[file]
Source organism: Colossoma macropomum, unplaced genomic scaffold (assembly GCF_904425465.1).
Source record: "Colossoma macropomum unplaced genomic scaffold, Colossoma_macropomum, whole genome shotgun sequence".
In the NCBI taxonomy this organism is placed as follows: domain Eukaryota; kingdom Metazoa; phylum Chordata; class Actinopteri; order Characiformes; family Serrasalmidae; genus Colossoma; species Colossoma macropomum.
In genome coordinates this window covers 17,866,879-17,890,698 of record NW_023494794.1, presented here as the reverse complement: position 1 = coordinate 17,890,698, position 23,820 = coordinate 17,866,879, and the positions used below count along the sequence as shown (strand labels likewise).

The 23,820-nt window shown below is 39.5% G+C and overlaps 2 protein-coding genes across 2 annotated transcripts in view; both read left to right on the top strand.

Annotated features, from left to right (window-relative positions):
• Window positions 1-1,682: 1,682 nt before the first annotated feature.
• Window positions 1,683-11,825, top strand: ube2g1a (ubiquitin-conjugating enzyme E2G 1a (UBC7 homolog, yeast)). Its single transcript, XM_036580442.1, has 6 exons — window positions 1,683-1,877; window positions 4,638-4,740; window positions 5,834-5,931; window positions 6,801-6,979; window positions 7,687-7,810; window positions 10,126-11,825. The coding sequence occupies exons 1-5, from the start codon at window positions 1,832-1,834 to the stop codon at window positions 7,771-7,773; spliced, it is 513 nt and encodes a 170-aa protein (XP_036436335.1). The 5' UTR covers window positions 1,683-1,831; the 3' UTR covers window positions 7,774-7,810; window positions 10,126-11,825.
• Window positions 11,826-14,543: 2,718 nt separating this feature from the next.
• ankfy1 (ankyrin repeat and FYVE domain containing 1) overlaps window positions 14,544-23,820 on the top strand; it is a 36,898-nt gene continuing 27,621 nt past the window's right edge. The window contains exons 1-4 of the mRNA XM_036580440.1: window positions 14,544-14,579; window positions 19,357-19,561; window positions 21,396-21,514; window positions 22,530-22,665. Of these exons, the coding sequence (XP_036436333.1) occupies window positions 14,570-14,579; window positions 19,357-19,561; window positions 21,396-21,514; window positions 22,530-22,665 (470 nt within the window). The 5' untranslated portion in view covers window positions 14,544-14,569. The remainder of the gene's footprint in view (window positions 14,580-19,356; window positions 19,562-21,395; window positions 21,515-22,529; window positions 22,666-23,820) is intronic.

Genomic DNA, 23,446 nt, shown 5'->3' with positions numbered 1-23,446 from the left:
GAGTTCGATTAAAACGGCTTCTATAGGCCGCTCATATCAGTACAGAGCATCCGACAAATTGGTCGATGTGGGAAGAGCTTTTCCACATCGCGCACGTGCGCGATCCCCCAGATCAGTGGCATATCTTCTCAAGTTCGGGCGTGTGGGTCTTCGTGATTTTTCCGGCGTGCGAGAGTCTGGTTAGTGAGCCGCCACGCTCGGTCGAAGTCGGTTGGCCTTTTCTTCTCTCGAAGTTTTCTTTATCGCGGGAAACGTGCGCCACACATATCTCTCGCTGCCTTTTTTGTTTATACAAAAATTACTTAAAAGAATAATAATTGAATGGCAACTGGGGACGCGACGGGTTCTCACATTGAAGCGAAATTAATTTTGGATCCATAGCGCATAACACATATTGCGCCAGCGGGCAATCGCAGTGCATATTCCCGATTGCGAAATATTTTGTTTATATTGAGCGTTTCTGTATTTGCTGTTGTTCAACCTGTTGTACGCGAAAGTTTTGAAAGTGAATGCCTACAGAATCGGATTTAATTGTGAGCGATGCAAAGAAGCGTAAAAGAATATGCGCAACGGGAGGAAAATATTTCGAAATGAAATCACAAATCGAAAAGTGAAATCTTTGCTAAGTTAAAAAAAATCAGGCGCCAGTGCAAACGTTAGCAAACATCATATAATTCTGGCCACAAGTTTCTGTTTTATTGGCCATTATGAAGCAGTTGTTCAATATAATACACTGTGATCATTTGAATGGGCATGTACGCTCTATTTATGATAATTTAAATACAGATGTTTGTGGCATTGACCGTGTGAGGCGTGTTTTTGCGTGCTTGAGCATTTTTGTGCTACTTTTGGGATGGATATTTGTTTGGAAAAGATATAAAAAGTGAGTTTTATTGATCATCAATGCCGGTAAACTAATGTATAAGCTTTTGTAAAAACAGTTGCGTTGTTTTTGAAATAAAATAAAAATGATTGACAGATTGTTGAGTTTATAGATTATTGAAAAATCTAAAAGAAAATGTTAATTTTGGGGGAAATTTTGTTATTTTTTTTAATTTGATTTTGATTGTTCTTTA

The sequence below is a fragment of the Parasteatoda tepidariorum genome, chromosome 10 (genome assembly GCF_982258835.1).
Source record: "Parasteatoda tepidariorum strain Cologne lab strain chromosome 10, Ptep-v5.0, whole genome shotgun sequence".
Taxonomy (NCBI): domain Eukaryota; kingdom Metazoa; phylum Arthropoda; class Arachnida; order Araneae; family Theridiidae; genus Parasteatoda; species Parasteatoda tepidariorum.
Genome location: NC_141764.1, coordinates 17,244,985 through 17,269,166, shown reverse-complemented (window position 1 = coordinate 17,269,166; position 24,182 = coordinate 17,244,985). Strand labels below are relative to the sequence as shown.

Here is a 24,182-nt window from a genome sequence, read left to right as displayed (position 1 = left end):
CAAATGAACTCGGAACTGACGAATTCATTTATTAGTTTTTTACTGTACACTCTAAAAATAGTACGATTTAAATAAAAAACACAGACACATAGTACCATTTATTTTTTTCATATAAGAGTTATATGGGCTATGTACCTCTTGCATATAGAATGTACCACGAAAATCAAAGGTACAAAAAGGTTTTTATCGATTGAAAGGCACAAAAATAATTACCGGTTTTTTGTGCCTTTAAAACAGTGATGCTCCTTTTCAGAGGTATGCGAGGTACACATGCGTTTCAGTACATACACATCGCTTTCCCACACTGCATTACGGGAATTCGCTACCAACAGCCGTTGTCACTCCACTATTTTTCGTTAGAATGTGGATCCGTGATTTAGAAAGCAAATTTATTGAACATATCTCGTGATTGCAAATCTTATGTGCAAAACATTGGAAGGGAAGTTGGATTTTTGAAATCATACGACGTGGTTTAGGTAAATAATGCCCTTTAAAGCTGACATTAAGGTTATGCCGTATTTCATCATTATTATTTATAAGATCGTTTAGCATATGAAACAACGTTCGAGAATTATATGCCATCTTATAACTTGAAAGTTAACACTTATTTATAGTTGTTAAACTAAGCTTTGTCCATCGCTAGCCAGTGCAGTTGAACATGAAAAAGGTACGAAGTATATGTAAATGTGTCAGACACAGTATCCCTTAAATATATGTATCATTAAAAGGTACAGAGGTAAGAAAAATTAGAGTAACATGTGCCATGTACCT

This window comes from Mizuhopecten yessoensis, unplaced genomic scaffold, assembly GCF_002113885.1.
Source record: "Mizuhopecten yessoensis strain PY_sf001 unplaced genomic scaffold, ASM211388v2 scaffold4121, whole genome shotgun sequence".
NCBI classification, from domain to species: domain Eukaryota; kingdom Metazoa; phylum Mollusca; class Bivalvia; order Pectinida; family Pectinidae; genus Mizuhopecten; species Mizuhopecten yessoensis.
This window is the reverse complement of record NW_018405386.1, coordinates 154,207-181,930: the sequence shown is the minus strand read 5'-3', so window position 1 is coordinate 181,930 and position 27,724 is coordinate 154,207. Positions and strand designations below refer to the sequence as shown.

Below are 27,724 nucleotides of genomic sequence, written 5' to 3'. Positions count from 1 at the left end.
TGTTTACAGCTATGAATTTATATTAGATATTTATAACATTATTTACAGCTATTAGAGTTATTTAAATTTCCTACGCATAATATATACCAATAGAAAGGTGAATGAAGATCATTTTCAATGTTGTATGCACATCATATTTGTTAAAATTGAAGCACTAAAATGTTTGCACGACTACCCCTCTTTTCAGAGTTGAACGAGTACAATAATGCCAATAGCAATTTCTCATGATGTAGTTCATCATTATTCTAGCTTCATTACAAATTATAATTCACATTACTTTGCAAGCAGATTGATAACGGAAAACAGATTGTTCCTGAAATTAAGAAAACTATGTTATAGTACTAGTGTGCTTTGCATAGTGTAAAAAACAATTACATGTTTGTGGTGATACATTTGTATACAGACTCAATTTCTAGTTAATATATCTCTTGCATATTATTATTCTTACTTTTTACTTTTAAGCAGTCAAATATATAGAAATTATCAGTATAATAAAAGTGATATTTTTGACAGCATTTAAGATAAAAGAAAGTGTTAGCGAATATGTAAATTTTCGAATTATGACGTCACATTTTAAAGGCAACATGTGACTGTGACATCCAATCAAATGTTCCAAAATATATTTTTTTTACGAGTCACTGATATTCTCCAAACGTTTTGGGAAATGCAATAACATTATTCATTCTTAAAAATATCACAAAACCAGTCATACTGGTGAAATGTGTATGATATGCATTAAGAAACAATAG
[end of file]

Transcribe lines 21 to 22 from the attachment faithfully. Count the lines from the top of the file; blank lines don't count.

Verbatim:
NCBI classification, from domain to species: domain Eukaryota; kingdom Metazoa; phylum Mollusca; class Bivalvia; order Pectinida; family Pectinidae; genus Mizuhopecten; species Mizuhopecten yessoensis.
This window is the reverse complement of record NW_018405386.1, coordinates 154,207-181,930: the sequence shown is the minus strand read 5'-3', so window position 1 is coordinate 181,930 and position 27,724 is coordinate 154,207. Positions and strand designations below refer to the sequence as shown.